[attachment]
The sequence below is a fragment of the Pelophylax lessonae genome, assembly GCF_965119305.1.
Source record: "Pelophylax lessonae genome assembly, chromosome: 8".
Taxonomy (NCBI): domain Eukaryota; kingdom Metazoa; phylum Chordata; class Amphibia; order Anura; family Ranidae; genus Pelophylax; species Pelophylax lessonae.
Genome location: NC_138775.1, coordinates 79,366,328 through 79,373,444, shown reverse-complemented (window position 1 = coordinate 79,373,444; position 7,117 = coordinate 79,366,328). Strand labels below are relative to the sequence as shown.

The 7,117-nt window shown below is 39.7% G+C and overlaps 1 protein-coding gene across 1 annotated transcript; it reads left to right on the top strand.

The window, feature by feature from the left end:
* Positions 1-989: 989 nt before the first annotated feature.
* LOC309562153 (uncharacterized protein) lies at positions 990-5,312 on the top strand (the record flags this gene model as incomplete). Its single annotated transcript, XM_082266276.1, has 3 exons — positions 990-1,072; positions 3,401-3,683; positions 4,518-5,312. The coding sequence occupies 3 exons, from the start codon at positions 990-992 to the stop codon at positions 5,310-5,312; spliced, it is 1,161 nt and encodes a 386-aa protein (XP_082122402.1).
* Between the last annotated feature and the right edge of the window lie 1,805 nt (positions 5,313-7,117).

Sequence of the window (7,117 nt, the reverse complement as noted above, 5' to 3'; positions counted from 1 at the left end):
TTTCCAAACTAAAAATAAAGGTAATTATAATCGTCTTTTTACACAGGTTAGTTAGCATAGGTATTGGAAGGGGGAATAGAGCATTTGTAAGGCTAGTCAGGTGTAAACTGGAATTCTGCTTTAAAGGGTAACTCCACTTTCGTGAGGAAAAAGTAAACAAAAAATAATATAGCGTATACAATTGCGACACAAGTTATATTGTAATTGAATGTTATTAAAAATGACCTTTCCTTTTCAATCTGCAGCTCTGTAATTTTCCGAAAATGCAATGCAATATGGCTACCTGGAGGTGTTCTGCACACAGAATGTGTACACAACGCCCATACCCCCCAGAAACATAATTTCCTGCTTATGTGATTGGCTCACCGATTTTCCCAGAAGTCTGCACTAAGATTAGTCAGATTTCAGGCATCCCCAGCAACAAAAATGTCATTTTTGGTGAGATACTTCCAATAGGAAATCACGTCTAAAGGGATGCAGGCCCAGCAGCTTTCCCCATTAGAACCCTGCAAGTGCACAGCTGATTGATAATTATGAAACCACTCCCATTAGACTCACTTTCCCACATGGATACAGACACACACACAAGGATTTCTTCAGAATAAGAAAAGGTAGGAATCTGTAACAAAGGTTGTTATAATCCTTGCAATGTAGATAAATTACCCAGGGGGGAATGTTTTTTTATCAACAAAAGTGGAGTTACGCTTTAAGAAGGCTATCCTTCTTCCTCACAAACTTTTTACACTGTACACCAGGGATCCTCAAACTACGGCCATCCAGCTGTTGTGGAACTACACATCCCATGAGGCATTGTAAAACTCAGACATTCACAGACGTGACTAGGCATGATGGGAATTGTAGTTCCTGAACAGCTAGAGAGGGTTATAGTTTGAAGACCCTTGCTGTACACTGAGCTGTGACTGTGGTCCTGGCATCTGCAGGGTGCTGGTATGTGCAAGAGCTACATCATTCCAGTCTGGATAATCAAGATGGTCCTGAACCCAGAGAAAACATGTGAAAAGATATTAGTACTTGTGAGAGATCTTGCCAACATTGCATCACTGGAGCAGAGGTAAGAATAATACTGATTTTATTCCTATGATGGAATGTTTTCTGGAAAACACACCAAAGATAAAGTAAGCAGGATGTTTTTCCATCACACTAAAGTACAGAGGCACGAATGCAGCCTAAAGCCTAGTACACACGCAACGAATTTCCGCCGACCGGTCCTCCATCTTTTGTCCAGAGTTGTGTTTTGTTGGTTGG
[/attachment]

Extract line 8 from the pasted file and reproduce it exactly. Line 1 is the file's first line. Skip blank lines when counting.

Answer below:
* LOC309562153 (uncharacterized protein) lies at positions 990-5,312 on the top strand (the record flags this gene model as incomplete). Its single annotated transcript, XM_082266276.1, has 3 exons — positions 990-1,072; positions 3,401-3,683; positions 4,518-5,312. The coding sequence occupies 3 exons, from the start codon at positions 990-992 to the stop codon at positions 5,310-5,312; spliced, it is 1,161 nt and encodes a 386-aa protein (XP_082122402.1).